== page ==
Jeffery Kennedy and Mike Richter have praised Richard Dyer, of the Boston
Globe, as a critic who is worthy of emulation.
Unfortunately, I remember him best for an appalling hachet job, published in
the New York Times on Sunday, April 29, 1973... and the title was "We love
you Renata, ...but". Since List rules forbid the full reproduction of the
article, I will simply provide you with a few quotes:
"For too much of her career, Tebaldi was content to be a great voice rather
than a great singer, an endearing personality rather than an enduring
artist. She led her followers to worship sound more than sense --- what
could they do when the sound went to rust?"
"...she went beyond the natrual framework of her voice and sang with more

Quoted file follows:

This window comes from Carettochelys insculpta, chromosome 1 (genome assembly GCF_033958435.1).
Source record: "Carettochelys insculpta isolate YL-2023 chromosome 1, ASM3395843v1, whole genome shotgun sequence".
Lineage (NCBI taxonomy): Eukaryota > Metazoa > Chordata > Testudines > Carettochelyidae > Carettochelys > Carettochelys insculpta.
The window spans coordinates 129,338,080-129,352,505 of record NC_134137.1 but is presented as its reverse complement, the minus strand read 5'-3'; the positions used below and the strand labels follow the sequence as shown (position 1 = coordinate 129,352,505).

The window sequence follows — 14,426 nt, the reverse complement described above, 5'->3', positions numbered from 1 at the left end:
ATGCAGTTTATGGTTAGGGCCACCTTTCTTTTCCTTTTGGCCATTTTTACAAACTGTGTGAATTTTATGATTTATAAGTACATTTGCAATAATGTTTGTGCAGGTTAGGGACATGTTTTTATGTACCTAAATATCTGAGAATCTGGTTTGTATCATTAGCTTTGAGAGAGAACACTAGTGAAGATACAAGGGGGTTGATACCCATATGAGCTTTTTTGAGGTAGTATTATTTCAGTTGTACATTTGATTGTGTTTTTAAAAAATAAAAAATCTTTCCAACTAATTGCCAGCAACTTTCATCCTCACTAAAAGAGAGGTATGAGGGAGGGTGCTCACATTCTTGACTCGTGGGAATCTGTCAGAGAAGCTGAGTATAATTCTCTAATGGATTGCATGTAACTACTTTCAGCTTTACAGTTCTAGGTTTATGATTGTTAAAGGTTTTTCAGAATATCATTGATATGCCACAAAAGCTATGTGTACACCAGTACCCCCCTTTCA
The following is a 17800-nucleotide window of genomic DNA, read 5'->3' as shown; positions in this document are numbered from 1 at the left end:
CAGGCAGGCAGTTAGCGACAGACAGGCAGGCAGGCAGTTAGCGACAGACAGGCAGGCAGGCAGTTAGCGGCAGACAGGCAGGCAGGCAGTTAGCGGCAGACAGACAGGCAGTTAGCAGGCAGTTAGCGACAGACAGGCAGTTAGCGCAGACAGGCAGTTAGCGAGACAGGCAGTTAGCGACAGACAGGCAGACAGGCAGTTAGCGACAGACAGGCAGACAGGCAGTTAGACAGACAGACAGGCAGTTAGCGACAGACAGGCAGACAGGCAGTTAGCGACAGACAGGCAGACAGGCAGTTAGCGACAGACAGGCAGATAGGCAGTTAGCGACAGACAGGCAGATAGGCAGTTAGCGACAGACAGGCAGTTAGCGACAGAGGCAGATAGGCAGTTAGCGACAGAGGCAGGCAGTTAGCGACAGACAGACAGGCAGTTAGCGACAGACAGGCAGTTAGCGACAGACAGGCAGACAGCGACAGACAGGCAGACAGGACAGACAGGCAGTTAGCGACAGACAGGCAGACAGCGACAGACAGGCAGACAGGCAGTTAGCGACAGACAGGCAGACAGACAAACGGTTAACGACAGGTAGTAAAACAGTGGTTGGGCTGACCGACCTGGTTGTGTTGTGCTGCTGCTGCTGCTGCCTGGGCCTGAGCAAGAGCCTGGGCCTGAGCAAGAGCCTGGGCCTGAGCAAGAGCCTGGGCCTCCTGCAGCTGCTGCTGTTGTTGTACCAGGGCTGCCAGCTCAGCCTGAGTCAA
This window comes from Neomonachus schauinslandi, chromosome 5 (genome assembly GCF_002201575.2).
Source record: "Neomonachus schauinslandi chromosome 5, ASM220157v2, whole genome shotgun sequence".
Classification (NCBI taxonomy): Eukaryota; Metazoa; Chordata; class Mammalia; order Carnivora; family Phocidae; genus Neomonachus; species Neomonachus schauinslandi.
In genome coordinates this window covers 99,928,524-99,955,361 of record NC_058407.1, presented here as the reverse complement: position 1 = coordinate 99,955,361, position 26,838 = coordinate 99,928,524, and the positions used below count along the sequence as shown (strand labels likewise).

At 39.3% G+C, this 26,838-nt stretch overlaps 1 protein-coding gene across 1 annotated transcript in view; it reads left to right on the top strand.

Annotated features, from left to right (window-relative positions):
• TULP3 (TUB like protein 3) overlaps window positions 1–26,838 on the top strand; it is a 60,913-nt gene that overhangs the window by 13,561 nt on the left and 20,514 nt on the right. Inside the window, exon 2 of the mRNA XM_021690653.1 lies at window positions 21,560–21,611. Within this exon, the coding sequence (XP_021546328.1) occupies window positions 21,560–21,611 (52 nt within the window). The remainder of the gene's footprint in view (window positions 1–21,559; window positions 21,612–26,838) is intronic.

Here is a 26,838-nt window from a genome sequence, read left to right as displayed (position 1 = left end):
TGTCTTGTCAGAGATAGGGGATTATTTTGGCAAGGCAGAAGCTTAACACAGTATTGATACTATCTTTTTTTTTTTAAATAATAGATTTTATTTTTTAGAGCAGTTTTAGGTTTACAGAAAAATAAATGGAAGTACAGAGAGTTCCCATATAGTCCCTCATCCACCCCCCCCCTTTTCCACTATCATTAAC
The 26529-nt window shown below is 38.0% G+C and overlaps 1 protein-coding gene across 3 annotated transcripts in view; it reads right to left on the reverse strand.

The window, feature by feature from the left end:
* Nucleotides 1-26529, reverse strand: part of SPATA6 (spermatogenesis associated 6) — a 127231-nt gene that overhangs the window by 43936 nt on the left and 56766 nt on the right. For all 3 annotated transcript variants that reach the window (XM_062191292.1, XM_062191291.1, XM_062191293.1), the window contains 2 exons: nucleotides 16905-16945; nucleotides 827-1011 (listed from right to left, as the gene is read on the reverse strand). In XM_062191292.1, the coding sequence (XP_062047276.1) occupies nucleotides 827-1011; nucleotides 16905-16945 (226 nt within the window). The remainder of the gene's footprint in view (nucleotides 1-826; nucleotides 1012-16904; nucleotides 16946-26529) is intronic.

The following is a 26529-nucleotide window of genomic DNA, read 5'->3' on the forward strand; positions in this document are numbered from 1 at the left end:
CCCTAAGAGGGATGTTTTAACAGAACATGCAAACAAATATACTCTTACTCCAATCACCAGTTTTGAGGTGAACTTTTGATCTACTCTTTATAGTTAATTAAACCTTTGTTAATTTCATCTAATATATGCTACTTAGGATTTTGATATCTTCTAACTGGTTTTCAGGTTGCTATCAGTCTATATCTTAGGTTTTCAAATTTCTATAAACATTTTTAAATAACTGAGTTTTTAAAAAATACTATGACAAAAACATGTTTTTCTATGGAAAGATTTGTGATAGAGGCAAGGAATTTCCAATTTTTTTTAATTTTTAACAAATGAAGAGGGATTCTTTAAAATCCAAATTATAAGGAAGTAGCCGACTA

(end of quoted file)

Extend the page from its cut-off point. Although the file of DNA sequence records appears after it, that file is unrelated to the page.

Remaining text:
abandon than skill, sacrificing warmth, poise and control for violent
accent, vehement forcing at both extremes of the range, a weighted tone in
"... what happened to Tebaldi is an index to why some people who really care
about the noble traditions of singing and the whole operatic art generally
shun the Metropolitan."
"I don't mean to say that Tebaldi was simply giving the public no better
than what it wanted, for I have never felt that the public actually prefers
vulgarity to taste, exhibitionism to diciplined craft; often it simply can't
tell the difference. There has always been abundant applause for the
excesses of a Tucker or a Corelli, but this didn't put Bjoerling or Bergonzi
or Kraus or Gedda out of business".
Tebaldi had finished her career at the Met, so why did the Times and Dyer
think it appropriate to ridicule and humiliate her? All the news that's fit
to print, indeed! I cancelled my subscription to the Times after this
mean-spirited and malicious attack... and it obviously still galls me.
Rest in peace, dear Tebaldi. May God wipe away all tears...
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